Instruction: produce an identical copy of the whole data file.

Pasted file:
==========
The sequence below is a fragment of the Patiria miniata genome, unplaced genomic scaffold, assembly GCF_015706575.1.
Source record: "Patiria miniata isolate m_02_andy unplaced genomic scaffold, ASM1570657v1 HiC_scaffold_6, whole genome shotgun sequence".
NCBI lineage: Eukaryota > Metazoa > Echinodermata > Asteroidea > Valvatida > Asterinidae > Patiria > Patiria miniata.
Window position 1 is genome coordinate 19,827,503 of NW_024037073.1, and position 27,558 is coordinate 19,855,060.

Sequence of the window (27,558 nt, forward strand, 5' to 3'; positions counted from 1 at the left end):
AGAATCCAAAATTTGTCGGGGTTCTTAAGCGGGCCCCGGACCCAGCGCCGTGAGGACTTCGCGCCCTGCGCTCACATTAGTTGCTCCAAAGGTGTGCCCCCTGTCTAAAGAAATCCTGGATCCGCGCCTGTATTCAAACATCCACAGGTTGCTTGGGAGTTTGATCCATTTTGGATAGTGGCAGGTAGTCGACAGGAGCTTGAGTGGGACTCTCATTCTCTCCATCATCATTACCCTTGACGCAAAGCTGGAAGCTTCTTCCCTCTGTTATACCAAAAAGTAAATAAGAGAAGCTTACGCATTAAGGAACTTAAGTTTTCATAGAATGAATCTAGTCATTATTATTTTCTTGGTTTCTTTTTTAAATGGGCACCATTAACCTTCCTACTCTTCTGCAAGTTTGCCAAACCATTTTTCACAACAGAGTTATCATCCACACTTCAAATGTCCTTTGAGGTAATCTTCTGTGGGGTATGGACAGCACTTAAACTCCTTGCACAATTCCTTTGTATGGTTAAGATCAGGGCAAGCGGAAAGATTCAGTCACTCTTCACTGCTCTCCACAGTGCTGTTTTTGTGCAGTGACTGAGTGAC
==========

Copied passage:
The sequence below is a fragment of the Patiria miniata genome, unplaced genomic scaffold, assembly GCF_015706575.1.
Source record: "Patiria miniata isolate m_02_andy unplaced genomic scaffold, ASM1570657v1 HiC_scaffold_6, whole genome shotgun sequence".
NCBI lineage: Eukaryota > Metazoa > Echinodermata > Asteroidea > Valvatida > Asterinidae > Patiria > Patiria miniata.
Window position 1 is genome coordinate 19,827,503 of NW_024037073.1, and position 27,558 is coordinate 19,855,060.

Sequence of the window (27,558 nt, forward strand, 5' to 3'; positions counted from 1 at the left end):
AGAATCCAAAATTTGTCGGGGTTCTTAAGCGGGCCCCGGACCCAGCGCCGTGAGGACTTCGCGCCCTGCGCTCACATTAGTTGCTCCAAAGGTGTGCCCCCTGTCTAAAGAAATCCTGGATCCGCGCCTGTATTCAAACATCCACAGGTTGCTTGGGAGTTTGATCCATTTTGGATAGTGGCAGGTAGTCGACAGGAGCTTGAGTGGGACTCTCATTCTCTCCATCATCATTACCCTTGACGCAAAGCTGGAAGCTTCTTCCCTCTGTTATACCAAAAAGTAAATAAGAGAAGCTTACGCATTAAGGAACTTAAGTTTTCATAGAATGAATCTAGTCATTATTATTTTCTTGGTTTCTTTTTTAAATGGGCACCATTAACCTTCCTACTCTTCTGCAAGTTTGCCAAACCATTTTTCACAACAGAGTTATCATCCACACTTCAAATGTCCTTTGAGGTAATCTTCTGTGGGGTATGGACAGCACTTAAACTCCTTGCACAATTCCTTTGTATGGTTAAGATCAGGGCAAGCGGAAAGATTCAGTCACTCTTCACTGCTCTCCACAGTGCTGTTTTTGTGCAGTGACTGAGTGAC